Utagawa Kuniyoshi (1797-1861) The Battle of Kojima Jubei Castle, 1849 - 1850. Oban Triptych.
Click here for a detailed enlargement.
This fabulous musha-e triptych by Kuniyoshi is almost a companion to Kagesue, Takatsuna and Shigetada Crossing the Uji River from the year before. Kuniyoshi uses the same terrific shorthand to evoke the dark waves and choppy water. Once again, Kuniyoshi plays with the scale of the figures in relation to the landscape, evoking man’s smallness in comparison to nature and his place in the scale of the world - an old Buddhist precept. Compositionally direct, nevertheless sophisticated, Kuniyoshi places the army of Minamoto no Nriyori in the foreground, swamped by the vastness of the tide. The rising sun, the motif shortly to be adopted by the Japanese nation, is abstracted here, drawing the viewer into the enormity of the natural world. The conception of the print is bold and the execution superb.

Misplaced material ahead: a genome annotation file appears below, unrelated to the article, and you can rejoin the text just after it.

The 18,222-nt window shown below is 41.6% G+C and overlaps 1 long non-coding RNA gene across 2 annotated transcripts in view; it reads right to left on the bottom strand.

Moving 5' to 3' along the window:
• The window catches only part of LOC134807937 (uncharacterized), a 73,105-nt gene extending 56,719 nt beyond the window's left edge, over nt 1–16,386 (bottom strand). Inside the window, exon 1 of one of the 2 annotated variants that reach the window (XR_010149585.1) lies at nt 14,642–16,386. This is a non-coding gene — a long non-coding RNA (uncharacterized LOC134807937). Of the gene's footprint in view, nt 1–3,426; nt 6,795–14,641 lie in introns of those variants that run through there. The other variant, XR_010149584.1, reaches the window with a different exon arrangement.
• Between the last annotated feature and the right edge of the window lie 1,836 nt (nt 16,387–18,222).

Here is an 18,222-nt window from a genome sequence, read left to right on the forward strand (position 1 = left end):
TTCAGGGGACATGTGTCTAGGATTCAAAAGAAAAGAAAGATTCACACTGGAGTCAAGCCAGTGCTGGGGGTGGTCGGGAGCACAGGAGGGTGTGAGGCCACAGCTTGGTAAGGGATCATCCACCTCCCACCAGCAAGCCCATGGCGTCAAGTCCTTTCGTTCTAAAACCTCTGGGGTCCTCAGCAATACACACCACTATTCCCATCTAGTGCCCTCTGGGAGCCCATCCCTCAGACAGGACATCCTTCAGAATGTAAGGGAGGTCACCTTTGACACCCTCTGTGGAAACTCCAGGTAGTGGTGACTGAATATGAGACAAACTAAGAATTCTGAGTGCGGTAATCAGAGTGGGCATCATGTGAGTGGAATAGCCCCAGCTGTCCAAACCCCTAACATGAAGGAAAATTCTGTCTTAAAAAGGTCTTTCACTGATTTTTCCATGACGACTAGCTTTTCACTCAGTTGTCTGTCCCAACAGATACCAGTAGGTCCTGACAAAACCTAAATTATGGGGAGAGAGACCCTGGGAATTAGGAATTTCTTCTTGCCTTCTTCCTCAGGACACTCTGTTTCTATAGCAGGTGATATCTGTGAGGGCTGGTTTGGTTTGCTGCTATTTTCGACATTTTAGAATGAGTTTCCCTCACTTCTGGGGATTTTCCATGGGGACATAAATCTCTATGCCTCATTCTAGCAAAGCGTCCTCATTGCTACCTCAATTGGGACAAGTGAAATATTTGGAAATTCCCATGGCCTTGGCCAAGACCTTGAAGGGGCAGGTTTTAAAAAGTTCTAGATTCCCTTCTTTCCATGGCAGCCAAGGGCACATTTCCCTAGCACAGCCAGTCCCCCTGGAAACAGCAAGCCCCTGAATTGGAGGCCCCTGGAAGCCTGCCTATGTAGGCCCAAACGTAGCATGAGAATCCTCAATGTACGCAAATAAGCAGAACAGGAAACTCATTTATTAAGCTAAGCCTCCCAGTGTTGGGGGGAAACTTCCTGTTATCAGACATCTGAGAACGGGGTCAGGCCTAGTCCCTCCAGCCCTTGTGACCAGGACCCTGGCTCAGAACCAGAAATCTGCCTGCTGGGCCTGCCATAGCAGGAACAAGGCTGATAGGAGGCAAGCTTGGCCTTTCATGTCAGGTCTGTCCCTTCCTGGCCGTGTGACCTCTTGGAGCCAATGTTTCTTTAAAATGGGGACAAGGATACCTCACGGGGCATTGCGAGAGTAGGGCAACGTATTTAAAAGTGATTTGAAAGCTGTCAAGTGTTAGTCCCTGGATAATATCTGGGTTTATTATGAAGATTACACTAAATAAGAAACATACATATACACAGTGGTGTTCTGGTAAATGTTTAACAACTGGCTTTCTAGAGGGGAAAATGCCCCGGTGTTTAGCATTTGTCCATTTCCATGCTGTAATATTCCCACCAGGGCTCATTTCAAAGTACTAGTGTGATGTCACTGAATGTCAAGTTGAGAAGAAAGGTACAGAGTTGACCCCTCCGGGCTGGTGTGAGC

The Battle of Kojima took place during the Genpei War of the Heian period. In 1184, Minamoto no Nriyori pursued the fleeing Taira Clan from Ichi-no-Tani. They defeated the Taira at Kojima in an attack led by Sasaki Moritsuna, pictured here on the right, who swam his horse across the narrow straits of the inland sea between Kojima and Honshu. He led the attack on the Taira at Bizen Castle - pictured here in the upper left. Kuniyoshi owes a debt to Kunisada in this print. The entire of the background and especially the sunburst pattern in the sky and the sea is taken wholesale from Kunisada's rare landscape print, Dawn at Futamigaura of 1832.
A very fine print by Kuniyoshi. Colour and impression are all fine, the condition is very good and the print is unbacked, some surface marks and two vertical folds. Extensive mica in the waves. A copy of this print is in the British Museum London.
Published by Yamaguchi-ya Tobei.
37 x 74 cm.